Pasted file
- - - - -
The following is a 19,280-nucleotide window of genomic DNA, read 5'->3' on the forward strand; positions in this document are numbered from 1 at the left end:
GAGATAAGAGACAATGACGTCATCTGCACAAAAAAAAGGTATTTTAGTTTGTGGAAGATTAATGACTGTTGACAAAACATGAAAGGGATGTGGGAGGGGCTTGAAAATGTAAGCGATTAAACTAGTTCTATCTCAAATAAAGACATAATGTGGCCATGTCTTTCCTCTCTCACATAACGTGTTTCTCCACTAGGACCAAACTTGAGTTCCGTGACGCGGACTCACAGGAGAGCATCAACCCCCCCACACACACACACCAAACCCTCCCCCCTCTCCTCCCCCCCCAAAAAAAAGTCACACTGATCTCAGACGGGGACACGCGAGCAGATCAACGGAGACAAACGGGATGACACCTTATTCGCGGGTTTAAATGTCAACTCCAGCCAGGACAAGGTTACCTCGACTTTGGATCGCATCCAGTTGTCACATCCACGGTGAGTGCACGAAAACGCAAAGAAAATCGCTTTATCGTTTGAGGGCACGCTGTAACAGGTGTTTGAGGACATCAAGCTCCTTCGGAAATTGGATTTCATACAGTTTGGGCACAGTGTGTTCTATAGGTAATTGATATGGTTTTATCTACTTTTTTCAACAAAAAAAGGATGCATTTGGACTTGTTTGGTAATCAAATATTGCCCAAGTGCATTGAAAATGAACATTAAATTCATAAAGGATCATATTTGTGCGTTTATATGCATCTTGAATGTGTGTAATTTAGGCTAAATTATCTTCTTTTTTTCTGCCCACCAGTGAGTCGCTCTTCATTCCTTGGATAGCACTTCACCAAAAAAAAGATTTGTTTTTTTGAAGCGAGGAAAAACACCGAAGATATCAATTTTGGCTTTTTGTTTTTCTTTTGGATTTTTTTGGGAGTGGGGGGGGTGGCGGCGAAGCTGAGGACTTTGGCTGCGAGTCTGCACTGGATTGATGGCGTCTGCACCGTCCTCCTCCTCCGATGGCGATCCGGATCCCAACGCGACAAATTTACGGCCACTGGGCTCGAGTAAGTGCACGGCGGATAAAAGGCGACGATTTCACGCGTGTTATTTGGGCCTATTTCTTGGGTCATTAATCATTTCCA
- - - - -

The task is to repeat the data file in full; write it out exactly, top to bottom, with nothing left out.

The following is a 19,280-nucleotide window of genomic DNA, read 5'->3' on the forward strand; positions in this document are numbered from 1 at the left end:
GAGATAAGAGACAATGACGTCATCTGCACAAAAAAAAGGTATTTTAGTTTGTGGAAGATTAATGACTGTTGACAAAACATGAAAGGGATGTGGGAGGGGCTTGAAAATGTAAGCGATTAAACTAGTTCTATCTCAAATAAAGACATAATGTGGCCATGTCTTTCCTCTCTCACATAACGTGTTTCTCCACTAGGACCAAACTTGAGTTCCGTGACGCGGACTCACAGGAGAGCATCAACCCCCCCACACACACACACCAAACCCTCCCCCCTCTCCTCCCCCCCCAAAAAAAAGTCACACTGATCTCAGACGGGGACACGCGAGCAGATCAACGGAGACAAACGGGATGACACCTTATTCGCGGGTTTAAATGTCAACTCCAGCCAGGACAAGGTTACCTCGACTTTGGATCGCATCCAGTTGTCACATCCACGGTGAGTGCACGAAAACGCAAAGAAAATCGCTTTATCGTTTGAGGGCACGCTGTAACAGGTGTTTGAGGACATCAAGCTCCTTCGGAAATTGGATTTCATACAGTTTGGGCACAGTGTGTTCTATAGGTAATTGATATGGTTTTATCTACTTTTTTCAACAAAAAAAGGATGCATTTGGACTTGTTTGGTAATCAAATATTGCCCAAGTGCATTGAAAATGAACATTAAATTCATAAAGGATCATATTTGTGCGTTTATATGCATCTTGAATGTGTGTAATTTAGGCTAAATTATCTTCTTTTTTTCTGCCCACCAGTGAGTCGCTCTTCATTCCTTGGATAGCACTTCACCAAAAAAAAGATTTGTTTTTTTGAAGCGAGGAAAAACACCGAAGATATCAATTTTGGCTTTTTGTTTTTCTTTTGGATTTTTTTGGGAGTGGGGGGGGTGGCGGCGAAGCTGAGGACTTTGGCTGCGAGTCTGCACTGGATTGATGGCGTCTGCACCGTCCTCCTCCTCCGATGGCGATCCGGATCCCAACGCGACAAATTTACGGCCACTGGGCTCGAGTAAGTGCACGGCGGATAAAAGGCGACGATTTCACGCGTGTTATTTGGGCCTATTTCTTGGGTCATTAATCATTTCCA